Click Create ISO or IMG File and then Save a Boot Image File. When the folder structure appears select Users > your username > Desktop to save the SpinRite.iso file to the desktop on your Mac. Once that has been successfully created exit SpinRite and PlayOnMac.
Thank you for this report! I just purchased, downloaded, and installed SpinRite to perform a Level 1 scan of new drive before installing into my MacBook pro. Your tutorial worked exactly as you described.
Have you tried opening a second Terminal window and running the unmountdisk command again in that? Hopefully the problem is just what you think it is; that the disk has mounted again. If you try that before you boot the VM perhaps Spinrite will be able to see the partition.
Does spinrite need to be installed on the disk you are going to scan? Could I install it on a small USB flash drive and then run spinrite from that (after booting from an internal or cloned external HDD) and having done so, can I scan any of the connected drives?
On a non-fusion target I believe this should work fine with spinrite. But I failed here trying to create the RawDisk.vmdk, the command producing the error message VERR_RESOURCE_BUSY apparently because of the combined fusion drive arrangement. I tried the command on disk3 first and then disk5 (with some trepidation) but always got VERR_RESOURCE_BUSY.
The first step is to download and install VirtualBox. There is nothing special about the installation so just follow the wizard through without changing any of the options. You also need to transfer your copy of SpinRite to the new MacOS install (you need the ISO, read the first section in Part 1 of this series for details on getting that).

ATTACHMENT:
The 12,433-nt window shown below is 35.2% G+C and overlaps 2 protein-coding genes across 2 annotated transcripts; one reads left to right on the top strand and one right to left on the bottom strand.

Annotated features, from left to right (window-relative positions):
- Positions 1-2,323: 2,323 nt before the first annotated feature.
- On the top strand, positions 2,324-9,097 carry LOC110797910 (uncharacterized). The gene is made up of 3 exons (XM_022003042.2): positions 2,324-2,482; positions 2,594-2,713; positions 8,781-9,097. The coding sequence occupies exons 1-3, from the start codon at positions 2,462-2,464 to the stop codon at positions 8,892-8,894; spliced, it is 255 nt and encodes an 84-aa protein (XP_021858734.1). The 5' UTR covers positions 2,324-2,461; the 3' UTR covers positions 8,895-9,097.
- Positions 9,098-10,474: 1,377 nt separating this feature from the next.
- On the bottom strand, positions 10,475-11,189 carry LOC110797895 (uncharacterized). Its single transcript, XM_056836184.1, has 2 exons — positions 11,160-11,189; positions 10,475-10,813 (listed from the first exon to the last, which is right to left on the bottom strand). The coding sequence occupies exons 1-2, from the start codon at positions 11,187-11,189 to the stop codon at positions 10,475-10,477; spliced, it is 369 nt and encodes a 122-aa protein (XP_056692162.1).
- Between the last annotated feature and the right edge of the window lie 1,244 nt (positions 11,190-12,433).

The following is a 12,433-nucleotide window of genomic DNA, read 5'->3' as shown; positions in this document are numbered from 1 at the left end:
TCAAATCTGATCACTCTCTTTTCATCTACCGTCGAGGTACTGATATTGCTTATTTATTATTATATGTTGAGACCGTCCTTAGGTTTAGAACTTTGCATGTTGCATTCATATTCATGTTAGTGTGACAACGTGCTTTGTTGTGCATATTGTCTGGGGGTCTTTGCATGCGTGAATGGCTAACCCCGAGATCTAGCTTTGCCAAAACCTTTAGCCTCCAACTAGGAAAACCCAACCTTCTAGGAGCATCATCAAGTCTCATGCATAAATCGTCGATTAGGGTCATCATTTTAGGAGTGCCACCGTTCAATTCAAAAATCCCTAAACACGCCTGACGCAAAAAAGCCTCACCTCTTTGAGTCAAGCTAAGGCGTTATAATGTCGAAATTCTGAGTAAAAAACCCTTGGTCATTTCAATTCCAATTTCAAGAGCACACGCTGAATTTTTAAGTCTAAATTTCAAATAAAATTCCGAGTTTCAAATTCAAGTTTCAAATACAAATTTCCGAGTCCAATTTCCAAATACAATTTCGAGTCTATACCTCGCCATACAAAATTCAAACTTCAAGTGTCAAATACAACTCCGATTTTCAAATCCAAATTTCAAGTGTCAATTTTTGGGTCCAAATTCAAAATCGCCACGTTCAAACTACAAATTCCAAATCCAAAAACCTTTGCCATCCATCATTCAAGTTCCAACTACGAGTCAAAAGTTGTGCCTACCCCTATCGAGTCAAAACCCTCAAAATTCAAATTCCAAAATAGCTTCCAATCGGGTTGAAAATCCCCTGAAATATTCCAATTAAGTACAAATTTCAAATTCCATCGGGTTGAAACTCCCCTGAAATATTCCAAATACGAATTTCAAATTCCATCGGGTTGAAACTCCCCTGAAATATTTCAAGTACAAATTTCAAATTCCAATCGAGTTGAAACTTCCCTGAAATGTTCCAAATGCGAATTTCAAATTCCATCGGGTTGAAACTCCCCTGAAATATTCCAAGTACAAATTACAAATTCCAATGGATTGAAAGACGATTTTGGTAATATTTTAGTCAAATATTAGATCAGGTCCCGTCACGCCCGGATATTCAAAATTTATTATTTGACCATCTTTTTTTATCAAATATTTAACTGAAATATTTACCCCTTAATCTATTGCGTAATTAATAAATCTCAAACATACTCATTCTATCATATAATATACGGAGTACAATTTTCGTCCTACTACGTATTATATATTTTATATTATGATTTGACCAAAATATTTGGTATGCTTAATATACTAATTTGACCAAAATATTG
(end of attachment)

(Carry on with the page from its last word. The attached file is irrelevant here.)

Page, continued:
I bought and download the application and then was bit stumped on what to do next. The documentation on the website is dated so it took me a while to figure out how to get the software to run. I had an especially difficult time because the software was written before UEIF motherboards where common place and my mother board has UEIF enabled. So I documented my steps so I remember and hopefully it will help others as well.
for jack shack. thank you for your reply. Spinrite 6.0 from 2006 is the latest edition. I have used it for years from the late 1990's. the home machine is from HP and Spinrite works perfectly. Steve Gibson says it should work on any machine with any operating system, and i trust him. How is it possible to reconfigure from RAID On to RAID Autodetect/ATA? is this a bios download (if so, from where) or is there a switch on the motherboard? if i make the change, i probably would not want to change back to RAID On. You mention DOS being modified to recognize AHCI. is this necessary if the RAID switches are changed and how would one do this?
Clonezilla is one of the most useful free hard drive repair software tools. It allows you to easily create full partition and disk backups, which can be deployed on other computers. Clonezilla supports far more file systems than most IT professionals can name, and it even features some basic boot repair tools.
GParted is a free, graphical partition editor that you can use to resize, copy, and move partitions without data loss or file corruption. You may want to shrink a partition to create space for another operating system or a backup partition. GParted is part of many other hard disk tools, such as Clonezilla or Partclone. It can also be downloaded from the official website as a small bootable GNU/Linux distribution for x86 based computers and used from a USB flash drive.
Run the HP tool, pointing it at the directory where you unzipped the DOS boot files, and it will automatically build a bootable DOS USB drive using those files. Next, copy your original SPINRITE.EXE file onto the root directory of your USB drive. Once done, reboot the system with your BIOS configured to boot from USB drives. At the DOS prompt, type spinrite to start SpinRite.